A Novel Quantitative MRI Tool for Diagnosing Alzheimer’s Disease
Who am I?
An academic lecturer and a 2nd year PhD candidate under the supervision of Dr. Noam Ben-Eliezer in the department of biomedical engineering at Tel-Aviv University.
My research is focused on the development of computational methods for studying neurodegenerative diseases with a specific focus on Alzheimer’s disease (AD). Specifically, I aim to develop advanced MRI-based tools to support clinicians in the detection and decision-making processes, and to allow reliable assessment of treatment-response. The developed tools will be based on advanced signal models and quantification of MRI relaxation times – a key contrast mechanism, relating directly to tissue viability and microstructural composition.
About the project:
Alzheimer’s disease (AD) is a leading cause of death and is the main cause of dementia worldwide. Amyloid plaques are the hallmark of AD, with Positron Emission Tomography (PET) being the gold-standard tool for assessing amyloid plaque load in AD patients. Notwithstanding its high sensitivity to plaque load, PET is inherently limited in spatial resolution (bounded to ~4 mm) and involves harming radiation.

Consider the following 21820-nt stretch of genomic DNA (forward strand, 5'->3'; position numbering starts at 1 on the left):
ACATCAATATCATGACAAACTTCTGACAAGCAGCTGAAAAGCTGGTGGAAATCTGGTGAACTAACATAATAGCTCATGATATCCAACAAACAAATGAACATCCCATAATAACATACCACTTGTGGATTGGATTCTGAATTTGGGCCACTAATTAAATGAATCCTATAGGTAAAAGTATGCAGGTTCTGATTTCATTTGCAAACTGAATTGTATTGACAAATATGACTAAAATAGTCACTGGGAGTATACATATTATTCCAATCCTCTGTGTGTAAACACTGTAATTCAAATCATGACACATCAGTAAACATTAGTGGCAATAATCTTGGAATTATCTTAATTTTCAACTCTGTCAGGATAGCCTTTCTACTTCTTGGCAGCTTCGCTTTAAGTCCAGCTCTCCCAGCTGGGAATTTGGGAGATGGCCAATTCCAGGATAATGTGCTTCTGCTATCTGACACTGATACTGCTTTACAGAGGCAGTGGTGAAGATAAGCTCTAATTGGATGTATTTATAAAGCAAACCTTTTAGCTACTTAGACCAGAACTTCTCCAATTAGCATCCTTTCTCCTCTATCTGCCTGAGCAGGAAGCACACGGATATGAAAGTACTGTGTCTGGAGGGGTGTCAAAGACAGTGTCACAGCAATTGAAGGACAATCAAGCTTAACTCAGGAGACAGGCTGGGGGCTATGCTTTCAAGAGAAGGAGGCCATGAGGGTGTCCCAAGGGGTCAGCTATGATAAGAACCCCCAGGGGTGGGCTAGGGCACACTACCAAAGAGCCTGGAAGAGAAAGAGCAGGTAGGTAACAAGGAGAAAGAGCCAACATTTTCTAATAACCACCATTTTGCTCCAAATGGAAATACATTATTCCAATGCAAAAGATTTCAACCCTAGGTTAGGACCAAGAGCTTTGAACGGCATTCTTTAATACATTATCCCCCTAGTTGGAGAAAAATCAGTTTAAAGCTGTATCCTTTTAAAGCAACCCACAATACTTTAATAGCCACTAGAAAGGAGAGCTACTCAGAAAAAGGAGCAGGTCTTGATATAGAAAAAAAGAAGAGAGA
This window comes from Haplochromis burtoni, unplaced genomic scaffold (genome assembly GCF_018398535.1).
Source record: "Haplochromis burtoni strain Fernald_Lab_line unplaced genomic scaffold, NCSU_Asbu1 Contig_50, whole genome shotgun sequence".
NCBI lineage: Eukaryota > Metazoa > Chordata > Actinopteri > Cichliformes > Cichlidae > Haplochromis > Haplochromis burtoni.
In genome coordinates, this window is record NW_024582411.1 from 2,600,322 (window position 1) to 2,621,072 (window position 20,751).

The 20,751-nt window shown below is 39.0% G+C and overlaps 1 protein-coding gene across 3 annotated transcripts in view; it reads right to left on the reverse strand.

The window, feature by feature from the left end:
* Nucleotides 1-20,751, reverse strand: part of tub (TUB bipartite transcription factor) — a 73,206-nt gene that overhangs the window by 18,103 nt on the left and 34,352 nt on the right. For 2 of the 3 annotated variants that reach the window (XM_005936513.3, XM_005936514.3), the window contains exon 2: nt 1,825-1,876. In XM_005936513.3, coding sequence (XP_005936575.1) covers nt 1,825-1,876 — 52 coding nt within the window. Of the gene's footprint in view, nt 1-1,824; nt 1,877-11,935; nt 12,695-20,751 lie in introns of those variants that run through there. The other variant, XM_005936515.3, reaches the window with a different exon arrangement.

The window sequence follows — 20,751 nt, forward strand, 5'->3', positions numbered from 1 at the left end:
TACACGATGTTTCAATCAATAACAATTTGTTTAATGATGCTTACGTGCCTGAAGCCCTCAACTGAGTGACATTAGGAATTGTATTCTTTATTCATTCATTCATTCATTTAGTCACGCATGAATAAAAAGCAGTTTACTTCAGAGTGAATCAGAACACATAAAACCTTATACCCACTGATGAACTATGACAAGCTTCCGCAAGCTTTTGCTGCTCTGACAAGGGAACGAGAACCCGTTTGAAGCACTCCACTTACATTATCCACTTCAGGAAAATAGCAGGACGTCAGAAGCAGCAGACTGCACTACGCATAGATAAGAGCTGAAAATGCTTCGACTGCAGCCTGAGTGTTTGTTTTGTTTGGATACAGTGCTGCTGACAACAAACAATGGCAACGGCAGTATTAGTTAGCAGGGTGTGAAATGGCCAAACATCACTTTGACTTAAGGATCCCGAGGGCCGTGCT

Quantitative MRI (qMRI) is a new, highly sensitive approach, allowing to quantify clinical microscopic neurodegenerative processes including amyloid deposits in an accurate and reproducible manner. In our project we intend to harness qMRI to establish a non-ionizing MRI tool that would replace Amyloid PET scans for diagnosing AD.
To study the relationship between MRI signal and amyloid deposits we will extract quantitative parametric maps of imaging parameters that are typically used to generate qualitative contrast in MR images and integrate new capabilities for analyzing MRI signal at a sub-voxel level to study tissue microstructure. Based on the gained knowledge we will design an open access, online, cross-vendor interface for human studies involving AD patients.